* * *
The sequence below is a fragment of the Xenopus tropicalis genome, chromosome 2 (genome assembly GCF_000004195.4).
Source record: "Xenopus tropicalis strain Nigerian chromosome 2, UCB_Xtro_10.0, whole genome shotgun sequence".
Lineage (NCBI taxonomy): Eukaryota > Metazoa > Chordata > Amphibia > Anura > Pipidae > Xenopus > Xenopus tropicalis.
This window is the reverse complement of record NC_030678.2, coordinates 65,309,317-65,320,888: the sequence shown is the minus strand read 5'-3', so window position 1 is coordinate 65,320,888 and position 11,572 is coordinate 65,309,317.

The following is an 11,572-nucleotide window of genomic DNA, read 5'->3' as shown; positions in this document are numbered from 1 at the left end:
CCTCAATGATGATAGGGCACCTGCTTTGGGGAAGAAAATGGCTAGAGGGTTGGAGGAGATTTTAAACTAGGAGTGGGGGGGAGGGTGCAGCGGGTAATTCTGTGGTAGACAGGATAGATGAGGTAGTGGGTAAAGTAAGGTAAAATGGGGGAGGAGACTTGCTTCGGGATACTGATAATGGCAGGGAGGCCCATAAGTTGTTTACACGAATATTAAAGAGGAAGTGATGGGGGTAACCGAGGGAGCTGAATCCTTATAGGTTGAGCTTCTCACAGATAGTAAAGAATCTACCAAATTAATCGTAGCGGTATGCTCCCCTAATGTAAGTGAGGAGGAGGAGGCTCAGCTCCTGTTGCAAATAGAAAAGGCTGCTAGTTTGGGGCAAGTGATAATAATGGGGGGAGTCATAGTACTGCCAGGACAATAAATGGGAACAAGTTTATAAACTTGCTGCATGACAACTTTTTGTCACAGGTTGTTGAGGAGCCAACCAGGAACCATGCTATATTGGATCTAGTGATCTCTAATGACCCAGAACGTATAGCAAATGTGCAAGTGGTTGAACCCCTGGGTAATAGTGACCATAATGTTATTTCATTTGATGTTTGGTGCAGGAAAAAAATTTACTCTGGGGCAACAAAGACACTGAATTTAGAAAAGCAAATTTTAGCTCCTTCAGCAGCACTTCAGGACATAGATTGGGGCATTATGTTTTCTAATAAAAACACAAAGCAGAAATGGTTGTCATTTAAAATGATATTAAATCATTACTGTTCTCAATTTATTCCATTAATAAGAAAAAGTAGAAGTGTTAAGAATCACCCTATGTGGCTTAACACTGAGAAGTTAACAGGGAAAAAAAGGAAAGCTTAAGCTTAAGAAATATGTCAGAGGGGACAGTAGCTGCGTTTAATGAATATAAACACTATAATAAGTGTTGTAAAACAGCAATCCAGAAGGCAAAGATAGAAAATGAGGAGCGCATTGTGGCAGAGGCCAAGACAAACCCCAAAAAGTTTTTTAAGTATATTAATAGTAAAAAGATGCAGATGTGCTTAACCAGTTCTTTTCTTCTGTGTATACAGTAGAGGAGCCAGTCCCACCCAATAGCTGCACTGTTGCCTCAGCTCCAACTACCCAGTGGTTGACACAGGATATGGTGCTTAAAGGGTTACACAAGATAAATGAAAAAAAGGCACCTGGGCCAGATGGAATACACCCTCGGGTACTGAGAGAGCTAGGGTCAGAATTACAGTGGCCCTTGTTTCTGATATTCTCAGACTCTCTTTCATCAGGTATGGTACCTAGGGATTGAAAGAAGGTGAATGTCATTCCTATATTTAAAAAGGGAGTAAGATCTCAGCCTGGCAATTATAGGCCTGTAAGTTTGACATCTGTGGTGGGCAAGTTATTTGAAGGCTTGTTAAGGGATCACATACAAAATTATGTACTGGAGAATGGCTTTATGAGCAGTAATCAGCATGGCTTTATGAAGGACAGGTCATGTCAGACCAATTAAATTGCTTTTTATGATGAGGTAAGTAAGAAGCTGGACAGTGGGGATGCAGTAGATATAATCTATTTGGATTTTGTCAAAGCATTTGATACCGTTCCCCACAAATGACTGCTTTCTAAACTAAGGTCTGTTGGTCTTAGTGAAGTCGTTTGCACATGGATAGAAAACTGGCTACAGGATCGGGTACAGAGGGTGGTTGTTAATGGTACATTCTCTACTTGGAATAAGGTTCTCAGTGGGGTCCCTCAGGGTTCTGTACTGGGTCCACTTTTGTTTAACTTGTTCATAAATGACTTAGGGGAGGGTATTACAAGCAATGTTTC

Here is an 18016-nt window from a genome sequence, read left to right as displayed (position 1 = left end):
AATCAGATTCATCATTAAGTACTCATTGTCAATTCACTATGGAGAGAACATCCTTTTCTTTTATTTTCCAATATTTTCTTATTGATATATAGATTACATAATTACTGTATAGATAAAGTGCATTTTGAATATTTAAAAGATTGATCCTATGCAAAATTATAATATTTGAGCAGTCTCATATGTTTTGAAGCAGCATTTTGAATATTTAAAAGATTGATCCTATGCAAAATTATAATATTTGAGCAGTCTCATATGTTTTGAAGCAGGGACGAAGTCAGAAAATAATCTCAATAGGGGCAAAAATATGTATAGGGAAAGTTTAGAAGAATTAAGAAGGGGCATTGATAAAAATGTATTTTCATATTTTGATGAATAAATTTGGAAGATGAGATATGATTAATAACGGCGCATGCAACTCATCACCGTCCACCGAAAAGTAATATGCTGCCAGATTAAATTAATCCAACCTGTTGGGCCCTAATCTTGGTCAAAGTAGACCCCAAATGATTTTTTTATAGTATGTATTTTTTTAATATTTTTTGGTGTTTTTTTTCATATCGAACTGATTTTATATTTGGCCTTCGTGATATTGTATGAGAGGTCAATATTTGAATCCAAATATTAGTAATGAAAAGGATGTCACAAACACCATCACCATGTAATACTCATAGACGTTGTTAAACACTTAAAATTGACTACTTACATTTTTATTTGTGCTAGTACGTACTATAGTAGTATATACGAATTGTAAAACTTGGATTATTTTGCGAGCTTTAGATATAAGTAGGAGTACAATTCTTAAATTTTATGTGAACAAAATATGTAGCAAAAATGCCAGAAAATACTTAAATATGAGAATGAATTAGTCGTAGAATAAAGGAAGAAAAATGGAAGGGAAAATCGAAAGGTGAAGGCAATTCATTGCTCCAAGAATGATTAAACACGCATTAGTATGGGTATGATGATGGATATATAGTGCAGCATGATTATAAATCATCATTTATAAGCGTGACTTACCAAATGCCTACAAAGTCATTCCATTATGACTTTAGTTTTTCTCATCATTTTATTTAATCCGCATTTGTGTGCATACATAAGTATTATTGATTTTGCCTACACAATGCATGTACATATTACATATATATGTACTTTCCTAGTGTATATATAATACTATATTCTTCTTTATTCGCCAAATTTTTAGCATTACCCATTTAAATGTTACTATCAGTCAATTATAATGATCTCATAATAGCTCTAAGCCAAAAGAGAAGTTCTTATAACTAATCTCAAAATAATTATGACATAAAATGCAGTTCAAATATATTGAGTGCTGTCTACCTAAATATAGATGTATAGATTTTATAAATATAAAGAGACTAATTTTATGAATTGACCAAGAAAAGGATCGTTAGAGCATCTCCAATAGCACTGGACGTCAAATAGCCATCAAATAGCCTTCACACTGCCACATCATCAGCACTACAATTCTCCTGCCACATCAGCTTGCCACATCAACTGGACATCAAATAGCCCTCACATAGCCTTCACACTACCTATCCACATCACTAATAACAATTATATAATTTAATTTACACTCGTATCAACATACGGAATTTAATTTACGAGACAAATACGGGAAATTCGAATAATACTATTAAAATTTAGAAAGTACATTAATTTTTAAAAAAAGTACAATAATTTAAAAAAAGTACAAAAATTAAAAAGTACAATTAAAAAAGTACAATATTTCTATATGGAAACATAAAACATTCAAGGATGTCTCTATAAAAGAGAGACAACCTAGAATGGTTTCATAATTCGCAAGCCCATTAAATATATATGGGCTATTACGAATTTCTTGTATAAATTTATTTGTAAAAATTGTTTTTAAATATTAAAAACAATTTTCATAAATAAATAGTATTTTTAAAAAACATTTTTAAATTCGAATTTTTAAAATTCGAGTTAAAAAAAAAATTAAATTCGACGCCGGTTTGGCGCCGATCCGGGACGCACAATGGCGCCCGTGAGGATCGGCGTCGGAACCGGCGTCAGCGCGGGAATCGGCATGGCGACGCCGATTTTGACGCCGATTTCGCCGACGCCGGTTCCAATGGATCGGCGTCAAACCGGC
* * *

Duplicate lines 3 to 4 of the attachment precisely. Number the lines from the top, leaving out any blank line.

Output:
Lineage (NCBI taxonomy): Eukaryota > Metazoa > Chordata > Amphibia > Anura > Pipidae > Xenopus > Xenopus tropicalis.
This window is the reverse complement of record NC_030678.2, coordinates 65,309,317-65,320,888: the sequence shown is the minus strand read 5'-3', so window position 1 is coordinate 65,320,888 and position 11,572 is coordinate 65,309,317.